The former all-pro Philadelphia Eagles cornerback met his wife while coaching in Kansas City, and now he is replacing his mentor, Dick Vermeil.

'This move had more to do with integrity and principle, not money,' Edwards said. 'I was paid well in New York. It was a situation that just arose. I'm replacing a coach that coached me. I've known (Chiefs' President) Carl Peterson since I was 18 years old. This was where I started my NFL coaching career.'

Edwards still speaks to Vermeil weekly. He's even living in Vermeil's Kansas City home while a new home is being built for his family.

And while the five other openings were appealing, Edwards knew if he was going to leave New York, it had to be for the 'perfect job.'

In Kansas City, he's inheriting a team that won nine games last season and has two of the more talented tailbacks in the NFL in Larry Johnson and Priest Holmes, along with tight end Tony Gonzales.

'Last year they had a playoff-caliber offense,' said Edwards, whose Chiefs will visit the Oakland Raiders in a Dec. 23 Saturday night special. 'But they didn't have a playoff defense.'

Edwards, a defensive-minded coach, believes he strengthened the Chiefs' defense through the draft. Yet, the biggest thing he's accomplished in his first five months on the job is gaining the players' trust.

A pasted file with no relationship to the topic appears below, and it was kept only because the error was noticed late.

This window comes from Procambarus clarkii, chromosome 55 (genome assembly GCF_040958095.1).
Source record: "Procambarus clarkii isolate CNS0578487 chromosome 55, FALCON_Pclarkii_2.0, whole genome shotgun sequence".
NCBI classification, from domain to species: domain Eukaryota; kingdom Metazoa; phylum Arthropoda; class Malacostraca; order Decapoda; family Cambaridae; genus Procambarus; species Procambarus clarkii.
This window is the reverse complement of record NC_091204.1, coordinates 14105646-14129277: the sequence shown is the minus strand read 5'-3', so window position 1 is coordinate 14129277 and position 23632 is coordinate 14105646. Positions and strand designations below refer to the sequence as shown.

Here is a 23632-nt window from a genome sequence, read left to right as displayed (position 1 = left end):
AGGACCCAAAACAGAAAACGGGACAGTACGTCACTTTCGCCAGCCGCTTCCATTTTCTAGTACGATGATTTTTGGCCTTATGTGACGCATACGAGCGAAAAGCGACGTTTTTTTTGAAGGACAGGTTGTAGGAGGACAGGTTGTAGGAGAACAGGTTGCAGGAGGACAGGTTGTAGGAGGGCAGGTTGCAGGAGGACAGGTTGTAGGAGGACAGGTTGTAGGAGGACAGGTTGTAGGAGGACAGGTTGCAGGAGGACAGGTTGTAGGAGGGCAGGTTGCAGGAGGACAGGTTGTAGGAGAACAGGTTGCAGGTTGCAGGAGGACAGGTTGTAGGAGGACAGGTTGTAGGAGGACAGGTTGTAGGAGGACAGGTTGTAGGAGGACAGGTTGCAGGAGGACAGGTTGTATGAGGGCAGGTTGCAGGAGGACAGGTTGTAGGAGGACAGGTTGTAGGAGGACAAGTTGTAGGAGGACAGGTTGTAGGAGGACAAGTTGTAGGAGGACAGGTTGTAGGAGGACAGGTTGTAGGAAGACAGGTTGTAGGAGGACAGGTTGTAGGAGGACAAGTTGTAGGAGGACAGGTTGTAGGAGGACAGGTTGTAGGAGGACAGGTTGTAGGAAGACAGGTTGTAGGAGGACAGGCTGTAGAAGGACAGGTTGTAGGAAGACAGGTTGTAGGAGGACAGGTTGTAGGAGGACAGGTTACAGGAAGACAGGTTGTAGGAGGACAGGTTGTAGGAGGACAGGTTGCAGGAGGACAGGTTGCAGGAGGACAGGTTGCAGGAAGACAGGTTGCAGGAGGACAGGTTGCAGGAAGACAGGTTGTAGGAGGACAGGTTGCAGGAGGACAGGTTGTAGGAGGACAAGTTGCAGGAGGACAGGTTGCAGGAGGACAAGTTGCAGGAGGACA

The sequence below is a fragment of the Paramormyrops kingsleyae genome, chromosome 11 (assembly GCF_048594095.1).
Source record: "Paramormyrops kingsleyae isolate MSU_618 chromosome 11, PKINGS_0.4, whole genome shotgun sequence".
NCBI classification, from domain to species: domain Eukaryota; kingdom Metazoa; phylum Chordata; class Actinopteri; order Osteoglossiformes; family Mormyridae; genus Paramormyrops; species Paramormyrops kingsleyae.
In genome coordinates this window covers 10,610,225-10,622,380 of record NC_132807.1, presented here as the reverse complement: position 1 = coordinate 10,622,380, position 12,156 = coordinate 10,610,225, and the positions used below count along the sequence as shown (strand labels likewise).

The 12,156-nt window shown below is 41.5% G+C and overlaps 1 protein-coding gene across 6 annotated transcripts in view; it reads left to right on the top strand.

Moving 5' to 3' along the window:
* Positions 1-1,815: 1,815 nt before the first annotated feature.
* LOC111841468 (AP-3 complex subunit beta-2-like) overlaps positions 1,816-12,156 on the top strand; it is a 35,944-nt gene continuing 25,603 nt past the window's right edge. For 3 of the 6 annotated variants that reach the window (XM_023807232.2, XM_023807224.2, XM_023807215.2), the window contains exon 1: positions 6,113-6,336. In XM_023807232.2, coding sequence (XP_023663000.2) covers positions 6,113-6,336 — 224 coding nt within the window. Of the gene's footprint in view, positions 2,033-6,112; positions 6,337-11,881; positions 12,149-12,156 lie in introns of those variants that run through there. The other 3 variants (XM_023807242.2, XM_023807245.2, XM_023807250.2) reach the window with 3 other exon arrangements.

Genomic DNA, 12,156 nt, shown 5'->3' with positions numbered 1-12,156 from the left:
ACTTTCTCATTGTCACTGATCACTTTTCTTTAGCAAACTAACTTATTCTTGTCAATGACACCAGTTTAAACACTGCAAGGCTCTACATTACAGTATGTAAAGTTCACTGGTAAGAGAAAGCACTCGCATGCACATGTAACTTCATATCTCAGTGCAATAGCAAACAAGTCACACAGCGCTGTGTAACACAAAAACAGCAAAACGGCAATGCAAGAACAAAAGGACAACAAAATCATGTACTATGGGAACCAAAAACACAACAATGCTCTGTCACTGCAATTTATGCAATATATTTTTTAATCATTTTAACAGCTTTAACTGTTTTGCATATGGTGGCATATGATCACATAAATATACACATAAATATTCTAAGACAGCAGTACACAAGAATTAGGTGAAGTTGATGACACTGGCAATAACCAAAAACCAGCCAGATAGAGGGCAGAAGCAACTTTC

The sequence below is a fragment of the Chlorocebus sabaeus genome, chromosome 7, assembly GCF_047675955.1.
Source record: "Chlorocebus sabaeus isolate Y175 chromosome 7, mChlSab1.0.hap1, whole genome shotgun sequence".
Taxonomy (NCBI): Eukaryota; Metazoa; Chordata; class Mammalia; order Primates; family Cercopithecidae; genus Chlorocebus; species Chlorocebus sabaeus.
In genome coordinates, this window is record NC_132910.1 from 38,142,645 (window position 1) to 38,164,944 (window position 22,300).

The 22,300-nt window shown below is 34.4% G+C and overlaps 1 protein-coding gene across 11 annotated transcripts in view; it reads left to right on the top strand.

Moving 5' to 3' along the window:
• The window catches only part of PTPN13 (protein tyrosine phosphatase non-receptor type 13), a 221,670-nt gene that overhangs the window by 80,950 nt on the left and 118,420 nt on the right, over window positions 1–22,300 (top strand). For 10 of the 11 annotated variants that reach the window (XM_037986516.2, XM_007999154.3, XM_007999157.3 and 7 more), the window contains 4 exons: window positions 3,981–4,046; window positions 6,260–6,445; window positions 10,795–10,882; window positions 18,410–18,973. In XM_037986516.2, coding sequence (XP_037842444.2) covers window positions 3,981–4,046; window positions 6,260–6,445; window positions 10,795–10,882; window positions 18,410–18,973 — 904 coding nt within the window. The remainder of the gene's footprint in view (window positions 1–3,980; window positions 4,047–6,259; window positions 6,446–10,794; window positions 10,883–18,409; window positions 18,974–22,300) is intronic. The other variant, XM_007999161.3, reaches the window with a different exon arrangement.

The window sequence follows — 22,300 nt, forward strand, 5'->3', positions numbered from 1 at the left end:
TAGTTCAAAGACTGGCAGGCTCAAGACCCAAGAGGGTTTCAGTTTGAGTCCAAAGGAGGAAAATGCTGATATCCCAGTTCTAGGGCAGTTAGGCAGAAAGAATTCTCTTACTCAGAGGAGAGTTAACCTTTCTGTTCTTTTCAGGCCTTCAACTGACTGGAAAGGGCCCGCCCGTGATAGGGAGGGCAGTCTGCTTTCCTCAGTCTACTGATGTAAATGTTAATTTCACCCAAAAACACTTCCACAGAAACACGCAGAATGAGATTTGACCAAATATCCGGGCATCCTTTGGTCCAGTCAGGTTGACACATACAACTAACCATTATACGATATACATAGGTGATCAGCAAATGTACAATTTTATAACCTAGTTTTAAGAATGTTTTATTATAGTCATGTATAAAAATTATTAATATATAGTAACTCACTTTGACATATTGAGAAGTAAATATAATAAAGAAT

'When I addressed the team, I remember seeing a lot of heads nodding,' Edwards said. 'You know players call other players. You can't fake it at this level. They're buying into it. Now I have to go out and prove it.'

Copyright 2006 Monterey County Herald, All Rights Reserved.

HemiEd
07-05-2006, 08:23 AM
http://www.topix.net/content/kri/2421903602368599066142890026520717337612
In Kansas City, he's inheriting a team that won nine games last season and has two of the more talented tailbacks in the NFL in Larry Johnson and Priest Holmes, along with tight end Tony Gonzales.



that is pathetic journalism.

DaKCMan AP
07-05-2006, 08:34 AM
that is pathetic journalism.
Well, we did win nine games. :D Though, it'd be nice if they mentioned the tenth.

jAZ
07-05-2006, 08:44 AM
Well, we did win nine games. :D Though, it'd be nice if they mentioned the tenth.
Be thankful that they were able to work in #9 at all.

Wile_E_Coyote
07-05-2006, 09:03 AM
that first win still counts